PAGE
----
Reporters in Burma's main city of Rangoon have been describing the atmosphere there following the military's suppression of anti-government protests.
Their identities are being withheld for security reasons.
On Monday morning the city centre was almost back to normal, or as normal as things can be when there's a group of soldiers around every corner.
Despite the military presence a sort of normality returns to Rangoon
Most of the shops and temples are now open and people are trying to get on with their lives as best they can. But amid the noise and bustle of everyday life, there is one notable absence.
This city is normally full of monks, going in and out of temples, shopping on the street stalls, and even stopping for a chat in the teashops.
This morning though we hardly saw any. That is because for the last few days the military has been busy rounding them up.
Thousands of monks have been arrested since the weekend and many of them are now locked up in the government technical college on the outskirts of the city - a windowless hall which has three military vehicles stationed outside.
Local people are well aware that the monks have been locked away, and they are afraid that they themselves could be next.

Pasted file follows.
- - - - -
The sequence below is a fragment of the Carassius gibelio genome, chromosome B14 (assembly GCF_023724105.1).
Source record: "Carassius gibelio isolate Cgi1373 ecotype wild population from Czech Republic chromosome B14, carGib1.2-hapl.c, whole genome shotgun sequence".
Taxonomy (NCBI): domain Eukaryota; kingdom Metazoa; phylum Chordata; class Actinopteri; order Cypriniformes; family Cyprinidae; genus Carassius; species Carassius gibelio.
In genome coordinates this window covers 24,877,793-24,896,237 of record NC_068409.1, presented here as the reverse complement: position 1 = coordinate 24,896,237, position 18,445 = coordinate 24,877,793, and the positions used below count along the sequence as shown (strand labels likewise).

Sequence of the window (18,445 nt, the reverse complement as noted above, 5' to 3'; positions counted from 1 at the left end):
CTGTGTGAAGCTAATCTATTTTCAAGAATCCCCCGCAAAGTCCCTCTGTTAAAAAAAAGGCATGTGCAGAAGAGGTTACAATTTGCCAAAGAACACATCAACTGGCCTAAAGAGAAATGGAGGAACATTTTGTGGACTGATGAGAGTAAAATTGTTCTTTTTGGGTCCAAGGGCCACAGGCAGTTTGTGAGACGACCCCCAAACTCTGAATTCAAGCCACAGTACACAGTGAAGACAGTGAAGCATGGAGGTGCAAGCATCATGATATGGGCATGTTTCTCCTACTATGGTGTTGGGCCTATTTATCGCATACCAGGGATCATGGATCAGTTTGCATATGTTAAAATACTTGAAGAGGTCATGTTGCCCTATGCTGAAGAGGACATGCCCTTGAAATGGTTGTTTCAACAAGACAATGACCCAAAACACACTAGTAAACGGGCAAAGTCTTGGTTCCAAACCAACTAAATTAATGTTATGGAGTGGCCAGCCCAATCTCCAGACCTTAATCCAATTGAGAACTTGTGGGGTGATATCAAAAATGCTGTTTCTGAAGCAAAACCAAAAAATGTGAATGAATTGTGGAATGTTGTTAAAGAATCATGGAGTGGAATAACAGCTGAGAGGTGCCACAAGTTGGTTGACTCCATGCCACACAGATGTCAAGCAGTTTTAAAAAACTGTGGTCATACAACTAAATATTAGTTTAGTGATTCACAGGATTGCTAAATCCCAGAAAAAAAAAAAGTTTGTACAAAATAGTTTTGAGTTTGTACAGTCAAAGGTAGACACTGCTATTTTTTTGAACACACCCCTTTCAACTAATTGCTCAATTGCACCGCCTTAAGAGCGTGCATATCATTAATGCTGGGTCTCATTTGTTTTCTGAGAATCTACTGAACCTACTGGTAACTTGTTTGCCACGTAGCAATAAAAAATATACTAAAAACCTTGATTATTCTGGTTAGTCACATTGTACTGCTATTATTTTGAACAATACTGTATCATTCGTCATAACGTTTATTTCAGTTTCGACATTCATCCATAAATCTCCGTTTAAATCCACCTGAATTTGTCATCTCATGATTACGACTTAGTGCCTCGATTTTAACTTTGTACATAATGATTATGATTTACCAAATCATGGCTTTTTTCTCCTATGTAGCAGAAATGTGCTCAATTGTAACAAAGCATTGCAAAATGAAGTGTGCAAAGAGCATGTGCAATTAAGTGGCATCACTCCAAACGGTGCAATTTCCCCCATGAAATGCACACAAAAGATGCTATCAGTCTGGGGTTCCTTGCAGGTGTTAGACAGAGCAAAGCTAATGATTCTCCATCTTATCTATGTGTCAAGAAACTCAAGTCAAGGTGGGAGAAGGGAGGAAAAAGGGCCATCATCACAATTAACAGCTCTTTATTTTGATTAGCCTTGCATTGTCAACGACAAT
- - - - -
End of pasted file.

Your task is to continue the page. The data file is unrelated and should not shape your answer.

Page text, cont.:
"I'm really scared," a woman told us quietly when she was sure no-one else could hear.
If the Burmese military wanted to silence the protesters through fear, they seem to have largely succeeded. But they know they cannot keep the monks locked up for ever, and people are waiting anxiously to see what happens next.
The hundreds of military and riot police around the Sule Pagoda in downtown Rangoon were busy over the weekend, stopping young men, padding them down and making them kneel with their hands behind their backs.
People are out, but the atmosphere is tense
Half of the shops were open but the shoppers were outnumbered by the security forces present, and all the internet cafes were closed.
People told me that they were too afraid to do anything with so many soldiers around.
They are scared, they say, because they had seen that they were prepared to shoot children, women and monks, so they felt helpless - but at the same time they assured me that the demonstrations would continue.
There are reports that the thousands of monks who were detained after their monasteries were ransacked are refusing to take food from the soldiers who are guarding them.
On Sunday morning, the churches held special services praying for peace and reconciliation for the country. I went to a Catholic church where a priest led a prayer for the victims of the military violence.
The church wants to remain apolitical.
The priests say that they will not call on the people to join the protests but at the same time they won't stop them either.
However, priests say they will provide moral guidance for those willing to join the demonstrations.